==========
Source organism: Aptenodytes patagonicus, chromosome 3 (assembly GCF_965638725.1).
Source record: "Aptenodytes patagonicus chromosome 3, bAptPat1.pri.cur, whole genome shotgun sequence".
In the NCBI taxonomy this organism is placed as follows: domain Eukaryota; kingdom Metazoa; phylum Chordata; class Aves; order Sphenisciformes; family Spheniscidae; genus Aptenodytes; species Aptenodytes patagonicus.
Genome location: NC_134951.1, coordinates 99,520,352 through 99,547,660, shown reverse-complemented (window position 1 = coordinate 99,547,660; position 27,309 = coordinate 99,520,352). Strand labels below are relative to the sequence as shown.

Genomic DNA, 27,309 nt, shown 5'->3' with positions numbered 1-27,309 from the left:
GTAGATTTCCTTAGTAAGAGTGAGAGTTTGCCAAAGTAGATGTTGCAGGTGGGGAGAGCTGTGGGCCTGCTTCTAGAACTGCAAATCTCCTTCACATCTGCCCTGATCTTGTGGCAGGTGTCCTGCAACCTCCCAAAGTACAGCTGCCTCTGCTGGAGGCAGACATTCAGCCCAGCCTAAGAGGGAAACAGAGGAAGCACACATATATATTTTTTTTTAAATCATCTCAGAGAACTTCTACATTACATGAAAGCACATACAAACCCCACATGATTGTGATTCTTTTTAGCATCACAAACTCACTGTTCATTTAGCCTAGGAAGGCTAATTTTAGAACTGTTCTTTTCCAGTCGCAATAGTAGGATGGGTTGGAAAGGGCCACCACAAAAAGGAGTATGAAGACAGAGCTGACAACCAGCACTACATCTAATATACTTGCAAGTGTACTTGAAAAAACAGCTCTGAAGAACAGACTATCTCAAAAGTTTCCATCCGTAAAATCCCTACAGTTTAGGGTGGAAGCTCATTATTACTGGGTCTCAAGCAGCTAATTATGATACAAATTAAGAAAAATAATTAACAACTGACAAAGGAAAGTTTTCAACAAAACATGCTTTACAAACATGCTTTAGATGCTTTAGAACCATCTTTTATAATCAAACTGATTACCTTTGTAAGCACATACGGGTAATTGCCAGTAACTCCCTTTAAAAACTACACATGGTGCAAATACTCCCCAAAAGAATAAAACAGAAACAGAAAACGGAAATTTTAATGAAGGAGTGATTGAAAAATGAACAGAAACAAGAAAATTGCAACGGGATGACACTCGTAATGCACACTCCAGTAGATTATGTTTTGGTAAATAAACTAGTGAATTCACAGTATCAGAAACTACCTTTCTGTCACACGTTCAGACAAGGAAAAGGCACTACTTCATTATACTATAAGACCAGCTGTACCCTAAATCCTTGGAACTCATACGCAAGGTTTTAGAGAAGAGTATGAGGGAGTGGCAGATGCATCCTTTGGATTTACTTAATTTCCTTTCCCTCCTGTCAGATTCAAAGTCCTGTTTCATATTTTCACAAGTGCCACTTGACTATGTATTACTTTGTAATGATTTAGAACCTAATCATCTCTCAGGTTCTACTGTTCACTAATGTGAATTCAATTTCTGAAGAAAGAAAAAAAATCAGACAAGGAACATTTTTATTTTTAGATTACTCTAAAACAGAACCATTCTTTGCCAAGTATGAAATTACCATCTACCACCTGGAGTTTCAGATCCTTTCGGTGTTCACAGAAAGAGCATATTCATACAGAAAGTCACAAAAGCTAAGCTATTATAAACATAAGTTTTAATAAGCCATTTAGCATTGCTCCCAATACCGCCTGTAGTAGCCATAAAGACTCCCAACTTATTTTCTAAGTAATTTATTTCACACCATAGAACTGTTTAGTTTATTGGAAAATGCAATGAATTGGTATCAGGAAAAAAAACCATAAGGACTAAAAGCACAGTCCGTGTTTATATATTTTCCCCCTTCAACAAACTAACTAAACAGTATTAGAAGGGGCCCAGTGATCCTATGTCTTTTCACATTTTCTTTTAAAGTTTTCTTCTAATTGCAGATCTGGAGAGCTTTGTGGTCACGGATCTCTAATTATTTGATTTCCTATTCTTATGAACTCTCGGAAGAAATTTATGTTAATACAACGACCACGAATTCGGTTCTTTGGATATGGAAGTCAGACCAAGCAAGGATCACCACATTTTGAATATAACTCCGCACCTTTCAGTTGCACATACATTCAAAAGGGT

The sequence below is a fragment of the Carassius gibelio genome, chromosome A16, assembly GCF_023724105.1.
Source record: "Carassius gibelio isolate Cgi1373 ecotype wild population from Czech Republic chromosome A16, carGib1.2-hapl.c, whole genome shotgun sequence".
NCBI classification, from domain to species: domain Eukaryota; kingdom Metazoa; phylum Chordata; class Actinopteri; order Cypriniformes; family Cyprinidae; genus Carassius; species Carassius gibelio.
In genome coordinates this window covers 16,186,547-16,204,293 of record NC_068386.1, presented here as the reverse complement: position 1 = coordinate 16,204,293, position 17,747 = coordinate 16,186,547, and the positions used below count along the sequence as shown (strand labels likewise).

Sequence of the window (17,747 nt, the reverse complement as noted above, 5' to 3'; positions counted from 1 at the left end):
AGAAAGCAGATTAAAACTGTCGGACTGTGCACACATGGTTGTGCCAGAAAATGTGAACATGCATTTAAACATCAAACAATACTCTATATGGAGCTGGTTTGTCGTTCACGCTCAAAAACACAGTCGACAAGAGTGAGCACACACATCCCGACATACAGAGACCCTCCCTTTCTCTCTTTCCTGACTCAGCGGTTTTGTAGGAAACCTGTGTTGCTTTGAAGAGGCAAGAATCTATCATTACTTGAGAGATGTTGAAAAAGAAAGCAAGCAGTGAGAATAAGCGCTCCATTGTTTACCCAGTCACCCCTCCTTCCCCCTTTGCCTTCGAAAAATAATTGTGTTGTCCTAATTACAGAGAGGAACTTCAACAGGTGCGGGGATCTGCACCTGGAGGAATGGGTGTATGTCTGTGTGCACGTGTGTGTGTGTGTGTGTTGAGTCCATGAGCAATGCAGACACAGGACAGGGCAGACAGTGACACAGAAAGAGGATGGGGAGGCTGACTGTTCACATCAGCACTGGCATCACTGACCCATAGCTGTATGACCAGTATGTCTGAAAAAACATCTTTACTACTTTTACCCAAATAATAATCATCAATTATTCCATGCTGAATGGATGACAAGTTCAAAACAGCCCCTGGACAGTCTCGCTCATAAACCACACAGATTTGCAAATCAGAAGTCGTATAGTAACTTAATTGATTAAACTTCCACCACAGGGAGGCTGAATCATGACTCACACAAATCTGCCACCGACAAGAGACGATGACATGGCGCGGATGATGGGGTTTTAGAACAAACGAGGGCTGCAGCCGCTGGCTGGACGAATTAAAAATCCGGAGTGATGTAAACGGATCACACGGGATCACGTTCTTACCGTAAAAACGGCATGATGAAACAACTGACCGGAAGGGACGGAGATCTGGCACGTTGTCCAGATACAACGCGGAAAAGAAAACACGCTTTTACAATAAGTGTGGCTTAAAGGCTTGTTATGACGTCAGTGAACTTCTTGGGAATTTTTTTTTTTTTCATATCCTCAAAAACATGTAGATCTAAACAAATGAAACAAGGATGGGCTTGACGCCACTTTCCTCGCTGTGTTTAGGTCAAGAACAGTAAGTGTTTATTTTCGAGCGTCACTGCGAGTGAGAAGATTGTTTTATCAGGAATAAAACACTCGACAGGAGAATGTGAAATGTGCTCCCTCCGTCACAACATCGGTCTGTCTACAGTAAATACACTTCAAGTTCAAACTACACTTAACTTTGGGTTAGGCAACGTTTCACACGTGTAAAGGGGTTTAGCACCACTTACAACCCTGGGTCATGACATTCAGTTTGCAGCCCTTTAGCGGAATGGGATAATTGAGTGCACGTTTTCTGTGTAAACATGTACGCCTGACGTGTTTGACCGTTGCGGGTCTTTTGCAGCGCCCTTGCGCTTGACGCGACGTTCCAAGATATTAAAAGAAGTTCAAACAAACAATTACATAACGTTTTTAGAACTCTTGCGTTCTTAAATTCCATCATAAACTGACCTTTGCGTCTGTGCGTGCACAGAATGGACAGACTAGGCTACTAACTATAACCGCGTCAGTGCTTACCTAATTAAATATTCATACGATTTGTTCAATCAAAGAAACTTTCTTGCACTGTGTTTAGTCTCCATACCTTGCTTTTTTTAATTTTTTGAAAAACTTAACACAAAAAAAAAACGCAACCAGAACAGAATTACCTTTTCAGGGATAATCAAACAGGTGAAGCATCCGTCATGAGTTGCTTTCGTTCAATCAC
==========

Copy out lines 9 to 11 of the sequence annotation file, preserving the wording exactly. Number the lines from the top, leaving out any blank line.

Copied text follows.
NCBI classification, from domain to species: domain Eukaryota; kingdom Metazoa; phylum Chordata; class Actinopteri; order Cypriniformes; family Cyprinidae; genus Carassius; species Carassius gibelio.
In genome coordinates this window covers 16,186,547-16,204,293 of record NC_068386.1, presented here as the reverse complement: position 1 = coordinate 16,204,293, position 17,747 = coordinate 16,186,547, and the positions used below count along the sequence as shown (strand labels likewise).

Sequence of the window (17,747 nt, the reverse complement as noted above, 5' to 3'; positions counted from 1 at the left end):